Tuesday, August 18, 2009

a letter to my fifth grade self

After eyeing it for months, I finally picked up What I Know Now: Letters to My Younger Self (edited by Ellyn Spragins) with a gift card I received for my birthday. I was immediately transfixed and began thinking of all the different ages at which I wished "I'd known then…" I picked fifth grade for an obvious reason—my daughter begins fifth grade a week from today, and my mind is swimming with all I want her to know about all there is to know.

At ten, I was painfully self-conscious, boy-crazy beyond belief, and immensely insecure. My love-hate relationship with attention was beginning to bloom, and I swung wildly from seeking attention at any price to wishing I could vanish into the cafeteria walls. My worth was based on the label on my back pocket, the insignia on my polo shirt, and whether or not my hair laid flat that day, which meant that most days, I did not feel too worthwhile.

This is what I wish I could have understood then, and what I pray to be able to instill within the heart of my own self-conscious, developing, precocious ten-year-old:

Dear Lorie,

Hiya! How are ya? I hope you're enjoying fifth grade. Mrs. McCarthy is a great teacher—she will follow your progress all the way through college because you made such an impression on her. Betcha didn't know that, but you will in time. Oh, and get over your silly feud with James over whatever the heck it was about. You'll still be friends thirty years from now, so it doesn't really matter.

So, first things first. You need to know that one day you will love your hair. I know. It doesn't feather. I know. I know it is, at times, the sole focus of your neurotic, self-conscious attention. I know you spend hours spitting it down in class, pressing your palm to your forehead, trying to get it to lay flat. It doesn't. It won't. Ever. Not until in your 30s when you discover smoothing serum and the ceramic flat iron, and then you will be giddy over the option to have straight hair for once in your life. But you won't choose it very often. Why? Because you will grow to love your hair, as will everyone else. You're just going to have to trust me on this one. Embrace it, don't fight it. Love your hair, and in doing so, you will learn to love yourself.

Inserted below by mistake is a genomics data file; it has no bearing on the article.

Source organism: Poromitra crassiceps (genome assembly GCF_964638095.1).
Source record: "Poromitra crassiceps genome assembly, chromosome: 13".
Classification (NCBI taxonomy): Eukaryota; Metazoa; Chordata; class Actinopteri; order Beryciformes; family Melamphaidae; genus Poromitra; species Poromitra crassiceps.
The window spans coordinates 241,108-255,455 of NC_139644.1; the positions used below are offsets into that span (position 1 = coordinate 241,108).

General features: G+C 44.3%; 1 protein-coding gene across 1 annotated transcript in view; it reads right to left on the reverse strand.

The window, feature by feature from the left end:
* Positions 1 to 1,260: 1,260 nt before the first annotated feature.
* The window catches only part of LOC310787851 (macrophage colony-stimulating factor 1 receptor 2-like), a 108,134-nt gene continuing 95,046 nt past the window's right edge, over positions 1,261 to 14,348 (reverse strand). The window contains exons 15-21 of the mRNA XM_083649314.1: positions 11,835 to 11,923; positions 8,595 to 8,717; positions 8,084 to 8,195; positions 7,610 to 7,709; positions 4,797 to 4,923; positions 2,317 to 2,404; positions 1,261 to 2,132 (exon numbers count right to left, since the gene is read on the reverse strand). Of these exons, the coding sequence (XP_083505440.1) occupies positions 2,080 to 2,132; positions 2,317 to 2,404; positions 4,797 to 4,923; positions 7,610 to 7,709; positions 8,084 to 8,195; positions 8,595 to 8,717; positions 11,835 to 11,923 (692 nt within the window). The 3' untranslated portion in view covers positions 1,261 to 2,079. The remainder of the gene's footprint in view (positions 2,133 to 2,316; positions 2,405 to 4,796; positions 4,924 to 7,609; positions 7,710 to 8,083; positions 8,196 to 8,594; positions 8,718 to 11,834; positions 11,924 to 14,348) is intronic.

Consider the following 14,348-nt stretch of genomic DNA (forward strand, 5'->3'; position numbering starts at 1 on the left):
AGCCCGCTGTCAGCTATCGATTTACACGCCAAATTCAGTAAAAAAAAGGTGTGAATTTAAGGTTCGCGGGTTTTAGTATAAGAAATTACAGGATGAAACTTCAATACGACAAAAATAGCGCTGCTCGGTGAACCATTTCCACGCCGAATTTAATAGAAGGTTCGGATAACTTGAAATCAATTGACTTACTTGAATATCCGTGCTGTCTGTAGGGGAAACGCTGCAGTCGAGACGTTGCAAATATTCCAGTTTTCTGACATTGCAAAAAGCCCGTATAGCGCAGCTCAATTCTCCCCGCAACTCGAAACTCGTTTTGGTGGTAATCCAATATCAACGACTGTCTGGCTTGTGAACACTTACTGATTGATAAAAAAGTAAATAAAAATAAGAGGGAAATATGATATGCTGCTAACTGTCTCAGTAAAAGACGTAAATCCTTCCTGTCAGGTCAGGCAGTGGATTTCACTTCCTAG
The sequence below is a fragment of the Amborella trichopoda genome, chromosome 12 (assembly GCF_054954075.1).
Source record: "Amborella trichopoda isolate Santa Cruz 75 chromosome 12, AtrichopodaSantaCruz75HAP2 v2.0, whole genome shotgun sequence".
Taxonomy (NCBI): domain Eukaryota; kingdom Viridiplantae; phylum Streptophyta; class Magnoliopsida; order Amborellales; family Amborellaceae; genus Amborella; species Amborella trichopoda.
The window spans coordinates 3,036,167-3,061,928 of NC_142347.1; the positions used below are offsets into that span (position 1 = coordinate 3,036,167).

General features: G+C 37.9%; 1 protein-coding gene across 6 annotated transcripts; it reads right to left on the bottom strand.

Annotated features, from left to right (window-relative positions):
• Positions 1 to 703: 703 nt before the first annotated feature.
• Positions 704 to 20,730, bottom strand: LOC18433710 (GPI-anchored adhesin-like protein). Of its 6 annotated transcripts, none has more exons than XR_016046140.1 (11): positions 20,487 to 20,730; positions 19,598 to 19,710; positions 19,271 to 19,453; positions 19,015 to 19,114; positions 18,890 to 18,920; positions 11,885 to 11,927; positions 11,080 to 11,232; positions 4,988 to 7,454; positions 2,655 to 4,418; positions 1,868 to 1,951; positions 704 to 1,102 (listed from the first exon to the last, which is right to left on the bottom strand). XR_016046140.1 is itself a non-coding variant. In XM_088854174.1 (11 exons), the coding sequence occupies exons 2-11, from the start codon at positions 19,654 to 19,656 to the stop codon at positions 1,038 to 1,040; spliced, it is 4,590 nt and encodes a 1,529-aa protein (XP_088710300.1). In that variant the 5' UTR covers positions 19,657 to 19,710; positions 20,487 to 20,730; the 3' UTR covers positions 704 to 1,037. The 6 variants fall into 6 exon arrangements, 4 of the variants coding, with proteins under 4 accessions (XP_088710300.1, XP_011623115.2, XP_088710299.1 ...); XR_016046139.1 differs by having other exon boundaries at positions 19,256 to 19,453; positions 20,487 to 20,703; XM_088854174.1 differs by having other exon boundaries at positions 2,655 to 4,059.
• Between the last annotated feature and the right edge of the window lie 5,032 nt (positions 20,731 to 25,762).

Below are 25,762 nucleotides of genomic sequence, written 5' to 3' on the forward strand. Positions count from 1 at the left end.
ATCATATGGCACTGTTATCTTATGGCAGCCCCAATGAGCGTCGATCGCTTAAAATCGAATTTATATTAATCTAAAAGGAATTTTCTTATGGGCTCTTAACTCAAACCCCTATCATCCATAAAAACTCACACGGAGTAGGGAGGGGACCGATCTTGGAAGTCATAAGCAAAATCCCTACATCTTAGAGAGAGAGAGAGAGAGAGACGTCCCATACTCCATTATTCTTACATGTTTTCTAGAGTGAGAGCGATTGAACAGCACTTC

Next item of important business—NO ONE IS LOOKING AT YOU. The seemingly trite saying is actually, it turns out, true: they really are too busy worrying that everyone is looking at them to possibly even think about you. Remember this. In the cafeteria. In the halls. At the mall. At church. Any time you're out in public. Hold your head up high, walk proud, and speak confidently, and the right type of attention will come your way naturally.

Here's another secret you're gonna love—all the girls you're jealous of? Miss Gloria Vanderbilt Jeans with the horse and the tennis courts? Miss Perfectly Feathered Hair with the big Goode comb and the attention of all the Goode comb boys? Miss My Father Makes More Money Than Your Father? Get this—they're all actually jealous of YOU. Your creativity, your musical ability, your confidence "on stage," your relationship with your teachers, your grades and your gift for writing—they wish they had some of that. You see, shiny hair, designer jeans, and a clear complexion only go so far. So don't wish you were them. Because they wish they were you, and they will tell you so, in time.

Finally, I can't tell you how much I wish you weren't so afraid. Of pain. Of failure. Of rejection. Oh, what we could be now if you only believed in yourself. You need to know that this is what is true: you can and you will be more than you think you can. But only if you conquer the fear and self-consciousness that that paralyzes your spirit. Be confident, Lorie. And if you don't feel confident, simply act confident. The confidence will follow. There is no need to shrink within yourself. Bloom. The world will open before a young woman with poise and confidence.

Oh, and one last thing, Kiddo. You're not weird, you're not funny looking, and you're not fat. You are gifted. You are beautiful. You are fearfully and wonderfully made.

And you are very, very loved.

See you 'round, Girl! I'm looking forward to it!




Anonymous said...

Dear Dean,

You know those kids who, right now, seem to have everything? Well, in the future they'll still have everything, but "everything" will pretty soon include a coke habit and two ex-wives, so chill.


lorie said...

P.S. And a second mortgage, and an STD, and, quite possibly, a criminal record.